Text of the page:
The debate over our diet’s impact on the climate is getting louder. Most of the noise centers around beef, which many calculations put at the top of the impact charts. But conscientious eaters are looking at the greenhouse-gas emissions associated with all sorts of food production, and scientists are coming up with a few big carbon footprints that might surprise you.
A recent study published in the Journal of Industrial Ecology looks at the climate impact of various fruits, vegetables, and animal products in the American diet.
The scientists assess total greenhouse gas (GHG) emissions from production using a unit that’s a little tricky to parse: kilograms of CO2-equivalent per kilogram of food. Because different greenhouse gases have different impact, they convert all gases to the amount of CO2 that would have the same impact. But the important thing is how they compare to each other.
Predictably, beef and lamb, at 26.45 (kg CO2-equivalent per kg of food) and 22.9, respectively, were highest. Pork and veal, at 6.87 and 7.8, were much lower. Vegetables ranged from a low of .09 (pumpkin) to a high of 1.46 (escarole and endive).
And then there’s asparagus. At 8.87, it produces six times the amount of GHG than the next-highest vegetable. That’s higher than pork and veal, not to mention chicken, eggs, and milk. Why? It’s not even something you have to plant every year.
I asked the study’s author, Martin Heller, a research specialist at the University of Michigan’s Center for Sustainable Systems, who says it comes down to transportation. “Produce that requires air freight tends to have exceptionally high GHG. This would include a number of tender fruits and vegetables.”
How many of us, when we’re trying to make responsible decisions in the produce aisle, ask if our fruit flies?
We should. “Air freighting is a lot more carbon-intensive than shipping or road transport,” says Alexander Kasterine, head of the Trade and Environment Programme at the International Trade Centre (a joint agency of the United Nations and the World Trade Organization).
The reason? Energy use. According to the U.S. Department of Agriculture, air-freighting takes 50 times the energy of shipping by sea, 33 times that of rail transport, and four times that of truck transport.
Climate-wise, transport by air is unequivocally worse than other kinds. But taking that simple fact into consideration is, predictably, complicated.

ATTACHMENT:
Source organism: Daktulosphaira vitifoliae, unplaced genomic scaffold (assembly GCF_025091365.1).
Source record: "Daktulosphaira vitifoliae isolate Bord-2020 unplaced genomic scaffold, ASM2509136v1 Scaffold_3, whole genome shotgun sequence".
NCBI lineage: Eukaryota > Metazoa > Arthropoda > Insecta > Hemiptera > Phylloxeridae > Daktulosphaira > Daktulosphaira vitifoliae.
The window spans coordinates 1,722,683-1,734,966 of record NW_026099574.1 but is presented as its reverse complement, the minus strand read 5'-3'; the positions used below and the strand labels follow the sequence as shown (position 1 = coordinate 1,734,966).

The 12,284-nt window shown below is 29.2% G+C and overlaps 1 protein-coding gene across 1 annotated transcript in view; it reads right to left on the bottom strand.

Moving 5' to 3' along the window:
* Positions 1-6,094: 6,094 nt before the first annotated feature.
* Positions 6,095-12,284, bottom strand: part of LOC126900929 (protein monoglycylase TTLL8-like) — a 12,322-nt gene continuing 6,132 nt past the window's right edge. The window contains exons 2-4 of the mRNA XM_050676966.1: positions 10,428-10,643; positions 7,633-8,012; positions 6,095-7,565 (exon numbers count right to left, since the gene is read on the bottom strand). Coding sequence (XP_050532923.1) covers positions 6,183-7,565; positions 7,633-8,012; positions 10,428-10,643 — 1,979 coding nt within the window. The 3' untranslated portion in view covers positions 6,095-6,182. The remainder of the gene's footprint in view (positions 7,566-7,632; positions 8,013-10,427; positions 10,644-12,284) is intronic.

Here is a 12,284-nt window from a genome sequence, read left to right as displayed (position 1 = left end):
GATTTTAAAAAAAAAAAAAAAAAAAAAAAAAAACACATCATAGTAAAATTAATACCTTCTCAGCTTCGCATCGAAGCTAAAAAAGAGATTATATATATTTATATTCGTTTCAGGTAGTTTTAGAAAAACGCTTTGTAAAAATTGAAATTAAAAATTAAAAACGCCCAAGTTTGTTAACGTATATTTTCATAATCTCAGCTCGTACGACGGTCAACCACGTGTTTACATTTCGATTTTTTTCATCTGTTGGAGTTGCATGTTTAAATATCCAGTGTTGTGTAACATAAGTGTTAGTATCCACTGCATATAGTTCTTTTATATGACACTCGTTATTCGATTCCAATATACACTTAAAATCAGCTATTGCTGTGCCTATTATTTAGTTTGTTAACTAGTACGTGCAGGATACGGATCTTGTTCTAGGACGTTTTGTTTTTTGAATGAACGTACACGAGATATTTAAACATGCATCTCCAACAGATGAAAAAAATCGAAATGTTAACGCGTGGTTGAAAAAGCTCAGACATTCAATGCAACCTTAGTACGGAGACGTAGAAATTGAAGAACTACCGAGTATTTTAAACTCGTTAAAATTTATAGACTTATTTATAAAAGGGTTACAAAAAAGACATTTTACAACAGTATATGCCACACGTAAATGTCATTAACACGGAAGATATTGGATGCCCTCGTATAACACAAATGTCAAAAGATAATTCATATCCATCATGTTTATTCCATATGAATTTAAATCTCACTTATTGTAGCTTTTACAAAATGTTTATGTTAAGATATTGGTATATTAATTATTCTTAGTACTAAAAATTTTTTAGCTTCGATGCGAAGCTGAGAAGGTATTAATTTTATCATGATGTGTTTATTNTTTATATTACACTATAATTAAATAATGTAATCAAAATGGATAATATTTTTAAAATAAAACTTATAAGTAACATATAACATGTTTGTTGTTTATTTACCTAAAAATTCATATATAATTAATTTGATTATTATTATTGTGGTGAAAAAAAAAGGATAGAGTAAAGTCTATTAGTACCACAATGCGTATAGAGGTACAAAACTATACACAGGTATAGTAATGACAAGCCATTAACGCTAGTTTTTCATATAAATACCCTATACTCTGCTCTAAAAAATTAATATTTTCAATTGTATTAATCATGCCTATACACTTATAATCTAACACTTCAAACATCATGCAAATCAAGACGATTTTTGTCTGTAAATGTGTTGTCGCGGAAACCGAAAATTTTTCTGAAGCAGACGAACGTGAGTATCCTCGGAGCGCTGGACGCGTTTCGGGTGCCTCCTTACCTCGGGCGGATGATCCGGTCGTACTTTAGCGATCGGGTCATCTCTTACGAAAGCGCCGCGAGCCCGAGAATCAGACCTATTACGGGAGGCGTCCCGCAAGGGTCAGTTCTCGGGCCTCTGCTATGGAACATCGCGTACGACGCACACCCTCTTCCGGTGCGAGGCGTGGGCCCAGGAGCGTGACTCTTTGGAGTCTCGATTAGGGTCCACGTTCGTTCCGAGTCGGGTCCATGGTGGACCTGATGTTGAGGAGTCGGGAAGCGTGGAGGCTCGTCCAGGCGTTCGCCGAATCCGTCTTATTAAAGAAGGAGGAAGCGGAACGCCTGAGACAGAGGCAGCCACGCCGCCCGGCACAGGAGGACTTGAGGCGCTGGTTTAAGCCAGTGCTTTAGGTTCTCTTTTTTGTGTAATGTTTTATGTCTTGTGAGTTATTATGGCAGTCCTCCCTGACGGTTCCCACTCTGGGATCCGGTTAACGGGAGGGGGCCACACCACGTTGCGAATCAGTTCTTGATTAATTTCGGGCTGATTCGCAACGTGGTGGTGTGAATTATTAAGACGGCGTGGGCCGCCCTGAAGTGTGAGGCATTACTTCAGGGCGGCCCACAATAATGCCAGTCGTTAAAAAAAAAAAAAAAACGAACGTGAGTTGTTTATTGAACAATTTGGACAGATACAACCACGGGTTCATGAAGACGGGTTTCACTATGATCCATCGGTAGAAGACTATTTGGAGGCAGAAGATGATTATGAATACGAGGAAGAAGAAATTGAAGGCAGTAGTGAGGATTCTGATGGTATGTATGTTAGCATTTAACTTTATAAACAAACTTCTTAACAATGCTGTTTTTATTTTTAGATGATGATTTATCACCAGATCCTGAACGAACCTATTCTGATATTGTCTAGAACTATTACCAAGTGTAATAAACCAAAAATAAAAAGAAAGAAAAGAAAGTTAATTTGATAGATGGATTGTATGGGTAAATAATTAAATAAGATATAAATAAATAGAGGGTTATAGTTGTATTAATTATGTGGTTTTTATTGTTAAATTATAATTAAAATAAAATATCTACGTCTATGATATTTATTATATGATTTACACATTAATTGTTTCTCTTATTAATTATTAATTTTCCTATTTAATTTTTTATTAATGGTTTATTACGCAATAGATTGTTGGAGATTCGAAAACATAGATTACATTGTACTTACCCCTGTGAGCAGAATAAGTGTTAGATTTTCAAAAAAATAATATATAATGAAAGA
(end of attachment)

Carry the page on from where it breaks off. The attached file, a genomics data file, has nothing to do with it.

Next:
Kasterine points out that air transport needs to be evaluated in the context of other factors. If you drive a long way to the market in a gas-guzzling vehicle to buy local asparagus, your climate impact could be larger than that of the flown-in variety. And buying locally, in general, is no guarantee of minimizing climate impact. “There’s a good reason to grow grapes in California and potatoes in Idaho. Those states have a comparative advantage in terms of their climate and their soils.” Those efficiencies, he says, “more than make up for the transport emissions,” which are only about 10 percent of total climate impact as long as shipping isn’t done by air.
And, of course, climate isn’t the only consideration. It’s possible that your air-freighted produce is making a huge difference to a farmer in Asia, Africa, or South America. When you buy their products, says Kasterine, “You’re keeping people employed, you’re providing jobs – jobs that are often going to women, who are a more vulnerable sector in these rural economies.” Supporting them with purchases “is one of the best forms of development aid,” he says.
Then there’s the problem of trying to figure out whether any particular produce is air-freighted. There’s no little airplane symbol (although maybe there should be), so you have to guess. If it’s a delicate fruit or vegetable, and it comes from a long way off (produce is required to be labeled with country of origin), it’s a good bet that it’s been on a plane.
According to the Natural Resources Defense Council, some of the produce frequently flown in to the U.S. are bell peppers (from the Netherlands), blackberries (Chile), blueberries (Chile, New Zealand, and Argentina), cherries (Chile), and raspberries (Chile).
Oh, and asparagus (Peru).
So, where does that leave us? How’s a consumer to navigate the many ways our food purchases affect the world around us, in light of the complex ways they interrelate, and very imperfect information? As Kasterine says, “It’s not evident what the right choices are.”
He has a suggestion: “Relying on altruism doesn’t work to de-carbonize the economy. Tax the energy used to produce the food.” And not just in the supply chain, he adds, but in your house, when you cook, and in your vehicle, when you drive to the market. “In the absence of prices, consumers have a difficult decision,” he says. Once energy cost is reflected in price tags, buyers have a motivation to make the climate-friendly choice.
Meantime, though, we all have to bumble through, and look at our vegetables through a whole new lens.
Tamar Haspel is a food and science journalist. She can be reached on Twitter @TamarHaspel.